- On a trip to Europe, three of Carlin Haidinger's flights were canceled and she flew into a different airport than planned.
- She had to stand in line for five hours at Frankfurt Airport to get a new boarding pass from Lufthansa.
- The airline lost her luggage, too, and she had to wait 20 days to get it back.
A passenger says she spent five hours standing in line to get a new boarding pass after Lufthansa canceled her flight last minute.
Carlin Haidinger told Insider that during her journey from Washington state to Italy she faced delays, last-minute cancellations, lost luggage, and poor customer service.
Haidinger booked her flights through United via her travel agent Capital One. Her original flights on June 24 were set to be operated by Brussels Air with a connection in Brussels before traveling to Florence.
After both flights were canceled amid industrial action at Brussels Air, United transferred her to Lufthansa flights, operated as a codeshare by Air Dolomiti, with a change in Frankfurt instead.
Haidinger's flight from Washington to Frankfurt went smoothly. But at 4:28 p.m., while Haidinger was waiting at the gates at Frankfurt Airport to board her 4:50 p.m. flight, Lufthansa emailed Haidinger to say her the flight was delayed. And just one minute later, she got an email saying the flight was canceled.
This was the third time one of Haidinger's flights had been canceled for her trip to Italy.
So she contacted United, who booked her onto a 9:35 p.m. Lufthansa flight from Frankfurt to Rome, which is around 175 miles south of Florence.
Haidinger said that United staff told her to get a new boarding pass from customer services and ensure that her luggage was transferred to her new flight.
Haidinger told Insider that only two people were working on the Lufthansa desk and she had to stand in line with "hundreds of people" for five hours. She said that because she was traveling solo she was unable to get food and water, but asked other people in the line to hold her place so she could use the bathroom.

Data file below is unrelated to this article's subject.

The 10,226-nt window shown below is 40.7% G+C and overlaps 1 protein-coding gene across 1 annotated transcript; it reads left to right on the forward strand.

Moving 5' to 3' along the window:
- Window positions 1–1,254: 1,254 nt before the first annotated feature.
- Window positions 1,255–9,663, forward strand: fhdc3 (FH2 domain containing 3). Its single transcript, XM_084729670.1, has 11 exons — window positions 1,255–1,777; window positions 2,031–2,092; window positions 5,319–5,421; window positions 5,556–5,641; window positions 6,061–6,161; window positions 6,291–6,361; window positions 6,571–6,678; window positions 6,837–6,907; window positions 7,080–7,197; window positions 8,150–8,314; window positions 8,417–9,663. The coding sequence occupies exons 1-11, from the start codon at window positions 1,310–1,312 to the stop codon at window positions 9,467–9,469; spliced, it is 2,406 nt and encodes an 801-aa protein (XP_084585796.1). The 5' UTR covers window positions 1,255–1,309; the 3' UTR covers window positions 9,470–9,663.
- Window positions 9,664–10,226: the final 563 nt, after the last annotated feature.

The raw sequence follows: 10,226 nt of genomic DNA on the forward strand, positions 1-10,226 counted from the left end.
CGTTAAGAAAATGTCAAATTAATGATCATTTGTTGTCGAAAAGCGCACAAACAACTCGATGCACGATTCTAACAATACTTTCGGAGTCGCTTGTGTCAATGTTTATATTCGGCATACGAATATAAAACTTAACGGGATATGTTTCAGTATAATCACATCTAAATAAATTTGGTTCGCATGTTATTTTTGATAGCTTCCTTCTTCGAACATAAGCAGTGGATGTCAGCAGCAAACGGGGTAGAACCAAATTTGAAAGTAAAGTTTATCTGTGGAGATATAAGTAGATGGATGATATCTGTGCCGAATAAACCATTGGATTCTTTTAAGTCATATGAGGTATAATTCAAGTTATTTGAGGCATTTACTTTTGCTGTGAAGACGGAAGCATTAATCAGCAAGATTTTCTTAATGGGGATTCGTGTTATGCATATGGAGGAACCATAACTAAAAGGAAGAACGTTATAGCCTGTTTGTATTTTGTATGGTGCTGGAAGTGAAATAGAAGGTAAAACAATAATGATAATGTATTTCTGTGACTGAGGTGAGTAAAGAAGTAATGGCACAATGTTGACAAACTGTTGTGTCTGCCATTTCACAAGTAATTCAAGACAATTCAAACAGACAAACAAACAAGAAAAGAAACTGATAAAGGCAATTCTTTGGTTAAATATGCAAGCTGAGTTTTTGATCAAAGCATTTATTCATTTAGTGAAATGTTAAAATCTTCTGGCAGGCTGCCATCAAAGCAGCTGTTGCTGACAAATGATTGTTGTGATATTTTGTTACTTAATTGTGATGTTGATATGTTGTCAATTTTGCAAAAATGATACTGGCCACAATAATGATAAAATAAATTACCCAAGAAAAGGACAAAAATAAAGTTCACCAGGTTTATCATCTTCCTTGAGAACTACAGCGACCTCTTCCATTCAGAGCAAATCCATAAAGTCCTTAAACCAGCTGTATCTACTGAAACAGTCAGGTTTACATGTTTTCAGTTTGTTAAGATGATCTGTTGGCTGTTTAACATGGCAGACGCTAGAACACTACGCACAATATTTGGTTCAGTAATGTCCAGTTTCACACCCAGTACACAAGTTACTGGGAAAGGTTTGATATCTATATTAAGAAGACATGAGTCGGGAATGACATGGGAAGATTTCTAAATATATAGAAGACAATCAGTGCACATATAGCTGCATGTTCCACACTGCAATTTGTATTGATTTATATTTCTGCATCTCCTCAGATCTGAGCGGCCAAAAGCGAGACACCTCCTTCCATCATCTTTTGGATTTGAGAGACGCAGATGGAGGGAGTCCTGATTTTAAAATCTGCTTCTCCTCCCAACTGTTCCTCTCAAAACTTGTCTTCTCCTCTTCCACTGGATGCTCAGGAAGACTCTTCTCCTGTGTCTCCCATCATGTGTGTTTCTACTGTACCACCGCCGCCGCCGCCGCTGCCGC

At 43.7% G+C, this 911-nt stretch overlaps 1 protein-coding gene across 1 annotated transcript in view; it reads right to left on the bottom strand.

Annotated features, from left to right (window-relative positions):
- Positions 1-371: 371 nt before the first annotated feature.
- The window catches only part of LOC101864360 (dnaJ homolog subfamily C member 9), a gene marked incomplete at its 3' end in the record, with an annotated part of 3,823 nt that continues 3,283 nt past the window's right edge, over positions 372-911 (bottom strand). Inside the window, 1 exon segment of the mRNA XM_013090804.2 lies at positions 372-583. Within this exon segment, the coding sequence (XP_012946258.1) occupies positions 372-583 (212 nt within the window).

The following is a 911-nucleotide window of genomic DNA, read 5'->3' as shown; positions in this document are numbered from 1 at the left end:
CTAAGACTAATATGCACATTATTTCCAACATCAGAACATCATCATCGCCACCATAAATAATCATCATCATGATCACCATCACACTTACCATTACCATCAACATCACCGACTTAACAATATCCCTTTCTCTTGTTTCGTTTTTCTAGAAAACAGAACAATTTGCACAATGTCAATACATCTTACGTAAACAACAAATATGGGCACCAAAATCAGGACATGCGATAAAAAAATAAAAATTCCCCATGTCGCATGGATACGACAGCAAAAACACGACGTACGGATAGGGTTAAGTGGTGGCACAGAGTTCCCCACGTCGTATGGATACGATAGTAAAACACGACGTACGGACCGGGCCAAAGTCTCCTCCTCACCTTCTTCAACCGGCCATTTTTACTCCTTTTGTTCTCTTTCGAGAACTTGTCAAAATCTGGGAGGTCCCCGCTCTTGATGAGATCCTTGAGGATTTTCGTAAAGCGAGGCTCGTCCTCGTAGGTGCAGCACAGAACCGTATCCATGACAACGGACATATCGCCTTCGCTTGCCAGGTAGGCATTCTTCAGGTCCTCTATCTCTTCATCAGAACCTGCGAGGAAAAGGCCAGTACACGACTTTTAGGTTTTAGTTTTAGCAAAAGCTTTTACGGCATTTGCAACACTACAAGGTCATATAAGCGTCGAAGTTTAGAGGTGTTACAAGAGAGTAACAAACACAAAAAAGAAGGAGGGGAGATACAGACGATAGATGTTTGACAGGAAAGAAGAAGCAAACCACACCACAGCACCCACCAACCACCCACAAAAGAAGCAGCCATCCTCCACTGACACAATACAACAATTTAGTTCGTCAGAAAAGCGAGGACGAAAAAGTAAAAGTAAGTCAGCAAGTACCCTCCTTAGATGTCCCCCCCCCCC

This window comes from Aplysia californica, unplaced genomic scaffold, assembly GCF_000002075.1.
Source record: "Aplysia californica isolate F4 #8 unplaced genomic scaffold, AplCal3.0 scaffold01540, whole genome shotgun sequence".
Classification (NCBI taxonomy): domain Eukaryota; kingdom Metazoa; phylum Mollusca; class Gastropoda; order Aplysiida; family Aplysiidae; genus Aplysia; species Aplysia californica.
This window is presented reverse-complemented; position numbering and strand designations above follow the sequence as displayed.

"I was going on 24 hours of no sleep, no real food," Haidinger said.
At the customer service desk, "I was ensured by Lufthansa my baggage would make it on the flight with me," Haidinger told Insider. Lufthansa emailed her before her flight departed with a receipt for her baggage.
Her flight was delayed twice, by an hour in total. But after waiting 20 minutes at the luggage carousel in Rome, she realized she wasn't getting her bag.
Around 15 other passengers from her flight were also missing their luggage, Haidinger said. She had to spend another hour and a half in line to fill out a claim for her missing luggage, she said.
While on her vacation, she said that she checked Lufthansa's site "10, 15 times a day" for updates on her luggage. She said that Lufthansa's customer service was "extremely unhelpful" and she attributed the problems to "poor management through and through."
Haidinger said that during her vacation she had to borrow t-shirts from her relatives, and that because she didn't know when she was getting her suitcase back she spent around $1,000 on new clothes and toiletries after she returned to the US on July 3.
"Halfway through my vacation, I just kind of mentally accepted that I was never getting this bag back," she said.
Lufthansa told her that it had arrived in Rome on July 7 – days after Haidinger had left Italy – and she said it was sent to Washington via Frankfurt. Haidinger said that she was finally reunited with her luggage on July 14 – 20 days after the airline first misplaced it.
"At present, the personnel-intensive system of baggage handling is under considerable pressure due to the lack of personnel in all the areas mentioned," a Lufthansa spokesperson told Insider.
"Due to the current staff shortages and because aircraft cannot wait indefinitely due to booked turnarounds, it may happen that baggage was not loaded in time and arrives late." The spokesperson said that in these cases, passengers are informed of the delay "in a timely manner" and automatically notified when their bag is delivered.
Lufthansa has canceled 3,100 flights scheduled for July and August — or around 4% of its capacity.
Frankfurt Airport has warned that passengers are facing disruptions and longer wait times as more people travel.
"The problem will not get smaller going forward," the CEO of the airport's operator said in early July, per Reuters.
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